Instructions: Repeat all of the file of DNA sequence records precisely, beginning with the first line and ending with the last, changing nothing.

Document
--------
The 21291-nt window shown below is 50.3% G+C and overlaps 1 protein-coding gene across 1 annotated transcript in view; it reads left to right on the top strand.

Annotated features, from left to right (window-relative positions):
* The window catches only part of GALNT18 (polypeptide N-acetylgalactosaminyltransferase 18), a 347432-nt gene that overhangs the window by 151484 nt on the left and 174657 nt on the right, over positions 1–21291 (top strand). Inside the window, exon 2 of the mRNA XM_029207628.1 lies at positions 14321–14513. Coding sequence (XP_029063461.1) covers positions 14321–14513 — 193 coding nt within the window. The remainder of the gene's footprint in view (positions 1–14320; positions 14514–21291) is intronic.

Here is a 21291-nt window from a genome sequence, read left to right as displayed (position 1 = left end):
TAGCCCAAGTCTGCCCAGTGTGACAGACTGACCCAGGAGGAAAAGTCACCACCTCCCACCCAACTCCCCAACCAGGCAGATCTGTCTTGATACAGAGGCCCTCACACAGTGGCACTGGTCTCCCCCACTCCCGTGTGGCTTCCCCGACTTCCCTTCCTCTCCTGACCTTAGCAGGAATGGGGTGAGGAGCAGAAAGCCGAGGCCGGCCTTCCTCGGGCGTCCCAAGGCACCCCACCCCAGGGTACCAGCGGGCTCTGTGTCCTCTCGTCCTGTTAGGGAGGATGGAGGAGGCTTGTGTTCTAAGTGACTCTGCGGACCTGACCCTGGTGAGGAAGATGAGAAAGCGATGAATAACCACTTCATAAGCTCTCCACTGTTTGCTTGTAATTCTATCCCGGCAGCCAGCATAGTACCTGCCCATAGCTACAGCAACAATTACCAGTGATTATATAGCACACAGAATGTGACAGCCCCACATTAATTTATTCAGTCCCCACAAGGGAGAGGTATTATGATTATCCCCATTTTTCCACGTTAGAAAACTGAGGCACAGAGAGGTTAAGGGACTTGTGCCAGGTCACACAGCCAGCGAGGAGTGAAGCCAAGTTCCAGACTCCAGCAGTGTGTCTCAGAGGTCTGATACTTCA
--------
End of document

The 21291-nt window shown below is 50.3% G+C and overlaps 1 protein-coding gene across 1 annotated transcript in view; it reads left to right on the top strand.

Annotated features, from left to right (window-relative positions):
* The window catches only part of GALNT18 (polypeptide N-acetylgalactosaminyltransferase 18), a 347432-nt gene that overhangs the window by 151484 nt on the left and 174657 nt on the right, over positions 1–21291 (top strand). Inside the window, exon 2 of the mRNA XM_029207628.1 lies at positions 14321–14513. Coding sequence (XP_029063461.1) covers positions 14321–14513 — 193 coding nt within the window. The remainder of the gene's footprint in view (positions 1–14320; positions 14514–21291) is intronic.

Here is a 21291-nt window from a genome sequence, read left to right as displayed (position 1 = left end):
TAGCCCAAGTCTGCCCAGTGTGACAGACTGACCCAGGAGGAAAAGTCACCACCTCCCACCCAACTCCCCAACCAGGCAGATCTGTCTTGATACAGAGGCCCTCACACAGTGGCACTGGTCTCCCCCACTCCCGTGTGGCTTCCCCGACTTCCCTTCCTCTCCTGACCTTAGCAGGAATGGGGTGAGGAGCAGAAAGCCGAGGCCGGCCTTCCTCGGGCGTCCCAAGGCACCCCACCCCAGGGTACCAGCGGGCTCTGTGTCCTCTCGTCCTGTTAGGGAGGATGGAGGAGGCTTGTGTTCTAAGTGACTCTGCGGACCTGACCCTGGTGAGGAAGATGAGAAAGCGATGAATAACCACTTCATAAGCTCTCCACTGTTTGCTTGTAATTCTATCCCGGCAGCCAGCATAGTACCTGCCCATAGCTACAGCAACAATTACCAGTGATTATATAGCACACAGAATGTGACAGCCCCACATTAATTTATTCAGTCCCCACAAGGGAGAGGTATTATGATTATCCCCATTTTTCCACGTTAGAAAACTGAGGCACAGAGAGGTTAAGGGACTTGTGCCAGGTCACACAGCCAGCGAGGAGTGAAGCCAAGTTCCAGACTCCAGCAGTGTGTCTCAGAGGTCTGATACTTCA